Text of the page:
The earliest Seng in our tree is Johan Conrad Seng, born approximately 1525 near Langenbieber, a suburb of Fulda. The family remained in that general area until 1837, when Franz and Anna Maria Hillenbrandt Seng boarded a ship at Hamburg bound for Quebec. One month later, they crossed the border into the US with their two sons, eventually settling in Celestine, DuBois County, Indiana. Franz died in 1863 and Anna Maria lived until 1890. Son Louis H. Seng (1825-1891) married Elisabeth Hoffmann and son Jacob H. Seng (abt 1830-1907) married Barbara Nodler. Both had very large families which they raised in DuBois County, IN. The great grandson of Franz and Anna Maria Seng, Frances Joseph Seng, became an Indiana State Senator in 1948. Associated Names: Leinweber, Helfrich, Klug, Henkel, Wohmann, Heil, Vezolles, Hoffman, Schnezer, Nodler Photo: Rathaus in Flieden, 2004. Note: Female descendants of Anna Mae Seng are registered in the MtDNA database at FtDNA.
The Sommer family can be traced to circa 1725 in Neckarweihingen, Württemberg, to the life of Burkhard Sommer. Records indicate that the Sommer family was involved in viticulture. Burkhard's grandson, Johann Jakob Sommer (1777-1857) left Neckarweihingen and became a citizen of Ludwigsburg, where he married a daughter of that city, Christina Dorothea Kleinbach (178o-1830). Johann Jakob is listed in the Ludwigsburg City Register as a "tailor and court counselor." His twin sons, Gustav and Adolph, went to America and lived in NJ and PA. Another son, Carl Christian Jacob Sommer 1808-1851) married Amalie Billharz (1813-1850) of Dundenheim and had five children, all of whom emigrated to America. Several of his children returned to Germany to live out the last years of their lives. Associated Surnames: Billharz, Textor, Amman von Borowsky, Keppelmann, Veesenmayer, Losch, Wenk, Sohn, Grau, Schanzenbach, Kiesel Photo: Amalie Billharz Sommer, wife of Carl Christian Jacob Sommer. Painting circa 1840 Note: We are participating in the Somer/Summer/Somers/Sommer Y-DNA project at FtDNA.com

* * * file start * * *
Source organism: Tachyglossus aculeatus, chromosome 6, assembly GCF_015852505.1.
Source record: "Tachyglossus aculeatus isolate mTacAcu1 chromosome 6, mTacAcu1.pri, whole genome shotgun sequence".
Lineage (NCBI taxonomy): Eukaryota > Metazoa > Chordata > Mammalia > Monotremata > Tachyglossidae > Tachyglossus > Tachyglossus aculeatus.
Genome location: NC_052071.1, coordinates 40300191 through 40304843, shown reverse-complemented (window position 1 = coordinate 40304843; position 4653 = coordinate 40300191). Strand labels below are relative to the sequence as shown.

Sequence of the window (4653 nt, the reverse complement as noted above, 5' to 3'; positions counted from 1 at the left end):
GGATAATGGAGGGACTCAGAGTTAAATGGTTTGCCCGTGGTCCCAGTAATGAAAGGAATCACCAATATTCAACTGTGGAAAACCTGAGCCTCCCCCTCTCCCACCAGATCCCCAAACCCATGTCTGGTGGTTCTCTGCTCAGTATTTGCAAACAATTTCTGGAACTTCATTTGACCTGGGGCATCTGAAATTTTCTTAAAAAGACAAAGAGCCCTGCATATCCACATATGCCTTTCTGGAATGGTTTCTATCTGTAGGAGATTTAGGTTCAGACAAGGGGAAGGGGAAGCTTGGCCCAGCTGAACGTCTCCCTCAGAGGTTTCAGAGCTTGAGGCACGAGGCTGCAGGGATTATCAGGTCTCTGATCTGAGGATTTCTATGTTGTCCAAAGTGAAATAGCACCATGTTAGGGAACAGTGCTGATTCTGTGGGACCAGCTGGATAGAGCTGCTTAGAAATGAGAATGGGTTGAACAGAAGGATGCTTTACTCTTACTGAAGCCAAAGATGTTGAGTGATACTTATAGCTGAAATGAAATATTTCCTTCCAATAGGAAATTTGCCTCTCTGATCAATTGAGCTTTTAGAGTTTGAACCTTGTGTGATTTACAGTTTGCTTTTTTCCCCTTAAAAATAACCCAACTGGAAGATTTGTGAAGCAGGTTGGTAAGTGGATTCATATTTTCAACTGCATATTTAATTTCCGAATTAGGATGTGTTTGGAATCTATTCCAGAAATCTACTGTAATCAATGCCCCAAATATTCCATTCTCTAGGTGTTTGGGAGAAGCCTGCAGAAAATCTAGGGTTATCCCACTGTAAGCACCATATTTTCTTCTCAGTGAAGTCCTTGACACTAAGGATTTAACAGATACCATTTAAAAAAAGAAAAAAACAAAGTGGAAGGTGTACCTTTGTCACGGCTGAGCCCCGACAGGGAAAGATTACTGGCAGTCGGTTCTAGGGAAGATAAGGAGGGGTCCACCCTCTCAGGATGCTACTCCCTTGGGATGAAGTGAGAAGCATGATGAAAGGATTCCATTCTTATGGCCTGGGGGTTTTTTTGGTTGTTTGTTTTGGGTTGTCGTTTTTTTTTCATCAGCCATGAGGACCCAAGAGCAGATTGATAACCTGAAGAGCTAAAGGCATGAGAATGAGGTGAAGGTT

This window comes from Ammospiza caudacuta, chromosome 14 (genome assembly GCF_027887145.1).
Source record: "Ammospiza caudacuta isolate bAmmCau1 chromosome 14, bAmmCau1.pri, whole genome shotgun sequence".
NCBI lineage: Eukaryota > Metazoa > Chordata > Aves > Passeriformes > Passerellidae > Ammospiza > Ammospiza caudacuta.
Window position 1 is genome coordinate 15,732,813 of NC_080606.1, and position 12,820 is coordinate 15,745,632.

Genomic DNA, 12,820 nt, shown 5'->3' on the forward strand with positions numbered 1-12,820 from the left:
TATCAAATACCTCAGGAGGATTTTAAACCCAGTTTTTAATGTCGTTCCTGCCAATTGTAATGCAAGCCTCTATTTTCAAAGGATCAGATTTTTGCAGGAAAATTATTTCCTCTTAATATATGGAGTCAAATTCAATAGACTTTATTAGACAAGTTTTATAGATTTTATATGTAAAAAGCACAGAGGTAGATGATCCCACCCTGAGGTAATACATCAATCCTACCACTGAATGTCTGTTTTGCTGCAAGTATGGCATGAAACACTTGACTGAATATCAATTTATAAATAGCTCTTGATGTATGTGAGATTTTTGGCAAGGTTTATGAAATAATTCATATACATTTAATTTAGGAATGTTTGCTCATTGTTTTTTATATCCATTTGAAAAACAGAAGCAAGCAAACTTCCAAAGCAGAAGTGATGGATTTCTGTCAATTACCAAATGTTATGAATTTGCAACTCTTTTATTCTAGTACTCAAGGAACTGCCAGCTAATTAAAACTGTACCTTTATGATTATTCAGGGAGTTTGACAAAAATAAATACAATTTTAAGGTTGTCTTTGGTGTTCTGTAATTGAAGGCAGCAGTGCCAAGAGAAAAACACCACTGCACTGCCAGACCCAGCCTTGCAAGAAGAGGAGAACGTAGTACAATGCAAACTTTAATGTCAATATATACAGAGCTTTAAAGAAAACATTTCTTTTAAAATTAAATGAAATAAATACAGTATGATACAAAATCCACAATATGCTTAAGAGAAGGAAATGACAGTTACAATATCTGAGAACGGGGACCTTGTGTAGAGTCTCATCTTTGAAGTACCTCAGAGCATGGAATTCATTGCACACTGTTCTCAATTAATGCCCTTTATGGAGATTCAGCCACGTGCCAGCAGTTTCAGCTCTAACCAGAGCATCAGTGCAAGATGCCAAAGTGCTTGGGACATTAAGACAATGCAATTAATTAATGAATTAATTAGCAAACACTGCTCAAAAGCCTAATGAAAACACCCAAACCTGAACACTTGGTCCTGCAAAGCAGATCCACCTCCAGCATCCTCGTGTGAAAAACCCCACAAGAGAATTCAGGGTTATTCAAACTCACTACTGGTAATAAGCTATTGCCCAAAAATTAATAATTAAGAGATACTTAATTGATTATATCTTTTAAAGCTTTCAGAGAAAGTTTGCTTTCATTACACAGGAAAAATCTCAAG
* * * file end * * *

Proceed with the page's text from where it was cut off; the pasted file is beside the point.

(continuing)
Warmworth, Woodworth, Wormworth - Canada
The name is believed to have been originally Wormworth and the family from Canada, perhaps Nova Scotia. Branches of the family relocated to the Albany and Troy, NY areas. In 1847 in Albany, NY, under the name "Wormworth," John Henry married Rosanna Quinlan of Droghill, County Cavan, Ireland. John Henry Woodworth was a boilermaker by trade and helped build the iron-clad gunboat Monitor in the Brooklyn Naval Yard. The Woodworths remained in Brooklyn and became involved in real estate and renovations, a business in which several of John Henry's sons also participated. John Henry's parents were James and Rosann Fraser Wormworth. His son, John Joseph, married Mary Ann Marlow of Newcastle, County Down, Ireland, and they had four beautiful daughters. Their daughter, Kathleen, married Walter Morris Sommer and had four children. Associated Surnames: Quinlan, Doran, Fraser, Marlow Photo: John Henry Woodworth (abt. 1825-1908), husband of Rosanna Quinlan, Brooklyn, NY, circa 1890